Vasileios Marinis, Yale University
  • “A Byzantine Cameo and the Rhetoric of Paradise”
    James A. Magruder, III, Johns Hopkins University

1:15-3:15 P.M. Business Lunch

3:15-4:45 Session 7
7A Audience and Intent: Patrons and Innovation in Church Fresco Iconography

Chair: Erica Cruikshank Dodd

  • “Jaroslav I’s Political Ideology in the Northern Chapels of Saint Sophia, Kiev”
    Sarah C. Simmons, Florida State University
  • “And their eyes were opened: the perceptions of Christ’s Miracle Cycle in the early Palaiologan period”
    Maria Alessia Rossi, Courtauld Institute of Art, London
  • “Antiquarianism in Late Byzantine Mystras”
    Andrea Mattiello, University of Birmingham, UK
7B The Emperor and the Church, Part Two


  • “What Was the Council in Trullo?”
    David Olster, University of Kentucky
  • “Bishop and Imperial Court, 350-430 CE: Tracing Patterns of Social Interaction across Multiple Letter Collections”
    Adam M. Schor, University of South Carolina
  • “Emperor and Church Politics, 484-518: The Eastern Reception of Papal Primacy Claims”
    Dana Iuliana Viezure, Seton Hall University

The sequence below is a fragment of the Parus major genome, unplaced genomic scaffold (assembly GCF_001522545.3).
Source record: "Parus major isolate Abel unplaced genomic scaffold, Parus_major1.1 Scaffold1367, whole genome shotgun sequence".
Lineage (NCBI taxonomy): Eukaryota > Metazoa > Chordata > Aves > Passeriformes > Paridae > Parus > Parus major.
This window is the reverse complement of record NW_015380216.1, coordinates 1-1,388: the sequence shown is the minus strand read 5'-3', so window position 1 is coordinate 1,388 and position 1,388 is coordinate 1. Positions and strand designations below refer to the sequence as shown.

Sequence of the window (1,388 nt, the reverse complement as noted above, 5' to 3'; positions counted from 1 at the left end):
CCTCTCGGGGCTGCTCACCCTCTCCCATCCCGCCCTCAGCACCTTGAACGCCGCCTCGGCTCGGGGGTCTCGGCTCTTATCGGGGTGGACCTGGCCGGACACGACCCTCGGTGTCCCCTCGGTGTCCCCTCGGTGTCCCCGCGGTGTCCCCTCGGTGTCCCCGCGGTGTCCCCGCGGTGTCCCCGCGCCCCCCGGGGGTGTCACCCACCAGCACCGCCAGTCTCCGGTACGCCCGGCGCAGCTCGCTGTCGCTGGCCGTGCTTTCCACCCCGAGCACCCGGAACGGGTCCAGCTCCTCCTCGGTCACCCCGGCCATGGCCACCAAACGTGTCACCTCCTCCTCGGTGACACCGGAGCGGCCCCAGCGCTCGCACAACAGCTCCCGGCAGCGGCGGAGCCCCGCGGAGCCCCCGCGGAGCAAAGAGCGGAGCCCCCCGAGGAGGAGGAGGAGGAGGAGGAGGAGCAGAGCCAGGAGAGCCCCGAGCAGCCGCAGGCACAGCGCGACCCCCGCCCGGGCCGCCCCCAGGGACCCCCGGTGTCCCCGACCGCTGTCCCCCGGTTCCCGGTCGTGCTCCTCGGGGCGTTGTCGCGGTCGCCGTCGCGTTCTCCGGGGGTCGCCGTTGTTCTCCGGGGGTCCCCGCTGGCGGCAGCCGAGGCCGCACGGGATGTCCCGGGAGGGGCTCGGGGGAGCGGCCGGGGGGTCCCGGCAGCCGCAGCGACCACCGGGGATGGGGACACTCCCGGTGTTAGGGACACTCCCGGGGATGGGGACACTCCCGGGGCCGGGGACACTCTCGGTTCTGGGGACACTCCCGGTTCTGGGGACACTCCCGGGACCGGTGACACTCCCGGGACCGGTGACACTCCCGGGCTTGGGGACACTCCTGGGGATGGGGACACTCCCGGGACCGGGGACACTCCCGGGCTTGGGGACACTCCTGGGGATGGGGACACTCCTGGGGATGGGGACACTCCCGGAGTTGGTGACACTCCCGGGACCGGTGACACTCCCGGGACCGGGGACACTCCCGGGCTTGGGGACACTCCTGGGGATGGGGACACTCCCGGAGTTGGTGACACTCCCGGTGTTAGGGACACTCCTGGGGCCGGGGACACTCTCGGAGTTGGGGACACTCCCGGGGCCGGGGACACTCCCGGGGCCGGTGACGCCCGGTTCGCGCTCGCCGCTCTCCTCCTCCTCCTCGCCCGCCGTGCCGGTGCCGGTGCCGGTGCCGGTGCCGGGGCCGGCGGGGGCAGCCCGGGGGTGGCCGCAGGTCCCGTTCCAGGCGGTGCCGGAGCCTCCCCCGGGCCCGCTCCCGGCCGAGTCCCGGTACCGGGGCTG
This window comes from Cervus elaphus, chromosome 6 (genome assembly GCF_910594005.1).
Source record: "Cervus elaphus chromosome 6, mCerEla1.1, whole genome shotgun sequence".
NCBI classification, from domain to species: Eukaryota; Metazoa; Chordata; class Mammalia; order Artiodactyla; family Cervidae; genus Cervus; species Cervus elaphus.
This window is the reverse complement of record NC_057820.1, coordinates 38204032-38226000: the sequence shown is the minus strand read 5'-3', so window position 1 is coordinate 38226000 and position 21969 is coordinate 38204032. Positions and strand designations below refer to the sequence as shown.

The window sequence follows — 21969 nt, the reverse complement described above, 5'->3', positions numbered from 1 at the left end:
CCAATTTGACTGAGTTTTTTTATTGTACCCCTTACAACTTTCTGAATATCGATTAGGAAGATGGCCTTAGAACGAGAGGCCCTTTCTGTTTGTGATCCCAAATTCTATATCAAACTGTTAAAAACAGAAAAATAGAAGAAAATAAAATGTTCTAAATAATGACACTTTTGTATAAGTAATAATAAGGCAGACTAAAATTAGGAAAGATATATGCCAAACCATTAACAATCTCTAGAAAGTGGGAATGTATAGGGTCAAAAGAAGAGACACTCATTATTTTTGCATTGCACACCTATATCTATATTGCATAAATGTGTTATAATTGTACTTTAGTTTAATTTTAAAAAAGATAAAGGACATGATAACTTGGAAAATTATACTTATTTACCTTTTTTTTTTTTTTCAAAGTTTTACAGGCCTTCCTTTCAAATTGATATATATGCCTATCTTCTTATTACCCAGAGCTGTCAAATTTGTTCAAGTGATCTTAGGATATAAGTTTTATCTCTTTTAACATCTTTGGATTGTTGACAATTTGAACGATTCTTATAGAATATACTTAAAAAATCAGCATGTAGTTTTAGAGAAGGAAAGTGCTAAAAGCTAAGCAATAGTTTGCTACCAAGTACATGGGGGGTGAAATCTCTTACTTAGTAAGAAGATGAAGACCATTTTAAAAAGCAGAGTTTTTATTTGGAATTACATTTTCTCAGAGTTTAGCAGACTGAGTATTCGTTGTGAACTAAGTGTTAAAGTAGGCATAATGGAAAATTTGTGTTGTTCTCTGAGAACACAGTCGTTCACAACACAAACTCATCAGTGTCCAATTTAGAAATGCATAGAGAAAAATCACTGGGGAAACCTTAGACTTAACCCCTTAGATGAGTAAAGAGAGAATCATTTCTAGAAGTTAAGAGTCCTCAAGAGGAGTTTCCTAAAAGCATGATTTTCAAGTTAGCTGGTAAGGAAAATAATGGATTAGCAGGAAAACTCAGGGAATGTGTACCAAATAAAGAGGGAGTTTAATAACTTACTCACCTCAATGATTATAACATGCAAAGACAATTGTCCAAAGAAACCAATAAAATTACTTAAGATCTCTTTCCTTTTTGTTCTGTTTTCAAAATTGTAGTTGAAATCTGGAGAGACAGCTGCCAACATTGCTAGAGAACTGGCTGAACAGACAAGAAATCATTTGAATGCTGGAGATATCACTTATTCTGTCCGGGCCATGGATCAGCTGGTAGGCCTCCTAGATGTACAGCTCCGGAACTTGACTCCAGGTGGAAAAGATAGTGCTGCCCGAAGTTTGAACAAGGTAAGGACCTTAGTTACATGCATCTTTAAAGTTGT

4:45-5:00 P.M. – Coffee Break

5:00-7:00 P.M.-Session 8
8A. Cultural Exchange in the Frankish Levant (Sponsored by the International Center for Medieval Art –ICMA)

Chair: Cecily Hilsdale, McGill University

  • “Spaces of Encounter and Plurality: Architectural Transformation at the Sanctuary of St. George in Lydda”
    Heather A. Badamo, University of Chicago
  • “The Authority of Place and the Church of the Nativity”
    Lisa Mahoney, DePaul University
  • “Jerusalem as ‘Middle Ground’: Eastern Christian Art and Identity in the Crusader Period”
    Glenn Peers, University of Texas at Austin
  • “‘Lest some discord arise’:The Resafa Heraldry Cup at the Siege of Acre” Richard A. Leson, University of Wisconsin-Milwaukee